Moyers’ falsehoods get national attention

Two national articles have brought attention to the falsehoods in Bill Moyers’ PBS documentary attacking the John William Pope Foundation.

In the first, Paul Chesser writes in The American Spectator that Moyers failed to give a complete picture of foundation giving in North Carolina:

… while [Art] Pope’s giving has been significant, the notion that he has “bought” a state that was “for sale” is absurd. Had Moyers or Jane Mayer [author of a hit piece on Pope in 2011 in The New Yorker) …  sought to paint an accurate picture of North Carolina’s political scene, they would have reported that left-of-center foundations and donors fund their policy groups and candidates to a much greater extent than has Pope. Instead they excluded that information — intentionally.

When Mayer pieced together her New Yorker report in 2011, she contacted John Hood, president of the John Locke Foundation (and my employer until 2007). As Hood explained, Democrat legislative candidates in 2010 enjoyed a $2 million advantage in funding over their Republican counterparts — roughly $16 million to $14 million. Hood also said he informed Mayer that the largest grantmaker to NC public policy nonprofits is the Winston-Salem-based Z. Smith Reynolds Foundation, which the previous year gave $6.7 million to liberal groups, compared to the Pope Foundation’s $5.7 million to the Locke Foundation, Civitas Institute, and other conservative nonprofits. And as the Pope Foundation pointed out in its rebuttal to the Moyers program, in 2011 alone Z. Smith Reynolds and other foundations gave between $10 million and $11 million to such groups, while the Pope Foundation — virtually alone in conservative grantmaking in the Tar Heel state — gave $5 million.

“I provided Mayer with a list of the grant recipients and encouraged her to give her readers an accurate picture,” Hood wrote in October 2011. “She chose not to report any of these details… that speaks volumes.”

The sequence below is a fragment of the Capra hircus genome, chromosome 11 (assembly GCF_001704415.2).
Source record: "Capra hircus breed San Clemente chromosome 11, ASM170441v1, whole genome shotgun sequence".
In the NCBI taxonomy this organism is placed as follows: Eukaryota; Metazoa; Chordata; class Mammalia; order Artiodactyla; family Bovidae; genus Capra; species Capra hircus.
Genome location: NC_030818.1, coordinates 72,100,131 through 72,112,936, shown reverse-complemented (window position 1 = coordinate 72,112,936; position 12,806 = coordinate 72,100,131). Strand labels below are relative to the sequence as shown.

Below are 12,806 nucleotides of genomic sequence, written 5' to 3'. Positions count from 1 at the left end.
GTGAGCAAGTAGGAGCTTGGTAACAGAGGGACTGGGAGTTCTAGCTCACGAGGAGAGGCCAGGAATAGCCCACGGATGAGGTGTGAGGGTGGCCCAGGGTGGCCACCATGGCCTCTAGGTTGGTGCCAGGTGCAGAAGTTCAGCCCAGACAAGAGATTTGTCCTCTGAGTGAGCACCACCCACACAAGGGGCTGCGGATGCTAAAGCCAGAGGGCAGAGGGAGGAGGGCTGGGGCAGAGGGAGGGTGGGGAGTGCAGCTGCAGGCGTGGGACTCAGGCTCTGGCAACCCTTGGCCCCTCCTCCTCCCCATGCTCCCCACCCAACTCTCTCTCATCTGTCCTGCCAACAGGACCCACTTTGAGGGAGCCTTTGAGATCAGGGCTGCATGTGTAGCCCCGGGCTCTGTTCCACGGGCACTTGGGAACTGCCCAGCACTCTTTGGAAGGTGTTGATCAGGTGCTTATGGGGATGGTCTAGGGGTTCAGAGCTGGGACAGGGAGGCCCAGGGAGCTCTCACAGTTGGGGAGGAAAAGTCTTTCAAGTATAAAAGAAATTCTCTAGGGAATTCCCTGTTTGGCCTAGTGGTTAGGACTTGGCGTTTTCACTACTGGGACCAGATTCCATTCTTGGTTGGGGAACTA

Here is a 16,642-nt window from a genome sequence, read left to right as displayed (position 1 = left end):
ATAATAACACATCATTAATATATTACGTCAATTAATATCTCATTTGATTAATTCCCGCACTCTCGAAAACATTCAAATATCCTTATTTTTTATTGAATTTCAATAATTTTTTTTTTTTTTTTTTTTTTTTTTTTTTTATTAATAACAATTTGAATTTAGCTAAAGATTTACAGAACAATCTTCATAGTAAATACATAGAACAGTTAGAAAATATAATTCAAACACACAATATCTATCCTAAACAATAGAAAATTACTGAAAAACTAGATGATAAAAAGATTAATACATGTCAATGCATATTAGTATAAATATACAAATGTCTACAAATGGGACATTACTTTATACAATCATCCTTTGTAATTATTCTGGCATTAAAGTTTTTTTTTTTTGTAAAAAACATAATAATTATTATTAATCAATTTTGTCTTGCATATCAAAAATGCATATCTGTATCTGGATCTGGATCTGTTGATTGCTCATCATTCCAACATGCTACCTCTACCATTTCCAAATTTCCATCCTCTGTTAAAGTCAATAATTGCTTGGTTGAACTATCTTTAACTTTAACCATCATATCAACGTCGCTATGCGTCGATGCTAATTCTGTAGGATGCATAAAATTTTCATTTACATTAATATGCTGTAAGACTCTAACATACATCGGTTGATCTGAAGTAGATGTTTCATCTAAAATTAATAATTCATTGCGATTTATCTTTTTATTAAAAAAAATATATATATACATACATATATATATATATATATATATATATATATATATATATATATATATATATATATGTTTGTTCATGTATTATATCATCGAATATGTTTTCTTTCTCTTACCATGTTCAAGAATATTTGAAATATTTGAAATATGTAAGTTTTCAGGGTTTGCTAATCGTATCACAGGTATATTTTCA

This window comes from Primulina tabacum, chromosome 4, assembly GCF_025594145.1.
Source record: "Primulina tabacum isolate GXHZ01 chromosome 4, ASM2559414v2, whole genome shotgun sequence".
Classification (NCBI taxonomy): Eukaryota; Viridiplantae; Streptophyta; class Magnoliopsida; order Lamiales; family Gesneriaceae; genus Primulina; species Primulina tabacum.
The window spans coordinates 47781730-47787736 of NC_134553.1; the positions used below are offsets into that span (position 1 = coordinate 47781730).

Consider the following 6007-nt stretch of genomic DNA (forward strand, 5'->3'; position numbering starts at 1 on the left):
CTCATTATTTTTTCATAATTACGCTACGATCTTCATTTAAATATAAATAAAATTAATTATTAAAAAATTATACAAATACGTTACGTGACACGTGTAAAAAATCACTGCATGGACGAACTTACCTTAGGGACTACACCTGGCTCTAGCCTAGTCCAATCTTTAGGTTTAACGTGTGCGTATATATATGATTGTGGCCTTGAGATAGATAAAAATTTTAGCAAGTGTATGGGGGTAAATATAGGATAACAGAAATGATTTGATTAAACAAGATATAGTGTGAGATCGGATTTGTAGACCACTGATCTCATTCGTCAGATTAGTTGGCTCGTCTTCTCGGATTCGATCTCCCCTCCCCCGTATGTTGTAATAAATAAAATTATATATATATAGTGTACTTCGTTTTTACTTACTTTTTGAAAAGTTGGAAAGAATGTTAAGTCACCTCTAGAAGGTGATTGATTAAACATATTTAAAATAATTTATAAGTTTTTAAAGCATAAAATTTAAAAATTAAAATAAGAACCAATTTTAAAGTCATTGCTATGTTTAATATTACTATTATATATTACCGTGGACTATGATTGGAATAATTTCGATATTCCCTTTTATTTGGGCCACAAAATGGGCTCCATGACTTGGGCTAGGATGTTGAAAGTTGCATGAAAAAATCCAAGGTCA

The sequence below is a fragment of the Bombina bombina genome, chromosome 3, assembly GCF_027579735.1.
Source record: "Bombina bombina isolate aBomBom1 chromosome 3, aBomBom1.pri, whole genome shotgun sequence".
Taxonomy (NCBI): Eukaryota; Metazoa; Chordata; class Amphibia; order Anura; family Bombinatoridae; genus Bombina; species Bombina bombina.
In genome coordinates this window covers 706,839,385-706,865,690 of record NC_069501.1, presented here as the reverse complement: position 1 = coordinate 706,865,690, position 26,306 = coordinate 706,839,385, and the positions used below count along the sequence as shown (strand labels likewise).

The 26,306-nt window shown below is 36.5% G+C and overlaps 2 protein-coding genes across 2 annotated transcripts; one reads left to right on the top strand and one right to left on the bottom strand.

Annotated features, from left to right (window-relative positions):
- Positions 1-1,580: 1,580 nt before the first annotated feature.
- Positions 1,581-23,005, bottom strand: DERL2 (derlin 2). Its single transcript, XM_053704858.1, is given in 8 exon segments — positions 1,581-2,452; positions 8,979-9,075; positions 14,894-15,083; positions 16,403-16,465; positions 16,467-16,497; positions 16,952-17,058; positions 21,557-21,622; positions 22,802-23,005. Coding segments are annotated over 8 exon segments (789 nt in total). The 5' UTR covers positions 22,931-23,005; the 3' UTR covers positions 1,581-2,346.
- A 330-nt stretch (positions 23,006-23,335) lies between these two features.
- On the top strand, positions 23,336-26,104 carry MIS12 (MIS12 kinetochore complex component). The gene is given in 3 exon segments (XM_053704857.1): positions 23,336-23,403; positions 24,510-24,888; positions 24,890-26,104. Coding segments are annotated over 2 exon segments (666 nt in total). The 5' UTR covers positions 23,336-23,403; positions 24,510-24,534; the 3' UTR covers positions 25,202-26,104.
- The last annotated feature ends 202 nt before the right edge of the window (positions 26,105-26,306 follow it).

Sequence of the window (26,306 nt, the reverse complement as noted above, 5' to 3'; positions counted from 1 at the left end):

In a second article, Jason Stverak of the Franklin Center for Government and Public Integrity highlights the humanitarian charitable work of the Pope Foundation — charitable work entirely ignored by Moyers:

Yet Pope’s work hardly stops at promoting free-market policy. Unlike many other policy-focused foundations, the John William Pope Foundation has been extraordinarily generous in helping the least fortunate among us. Under Art’s guidance, the Pope Foundation has spent more than $9 million in grants to soup kitchens, homeless shelters, food banks and other charities aimed at giving the poor a hand up.

Evident as the breadth and depth of Pope’s generosity may be, Moyers and his allies have done their best to muddle this picture and paint him as the big, bad wolf of North Carolina, accusing him of “buying” the state government through his foundation’s grants to free-market nonprofits.

This claim is not only offensive ― as it implies that North Carolina’s voters blindly follow the work of political nonprofits without ever thinking over the issues themselves ― but entirely misleading, as the Pope Foundation spends considerably less in North Carolina than comparable left-leaning foundations.

In fact, the state’s largest liberal foundation spent nearly twice as much as the Pope Foundation in 2011. It’s no surprise that Moyers conveniently excludes this tidbit, which alone debunks the idea that Pope has “bought” anything in the Tar Heel State.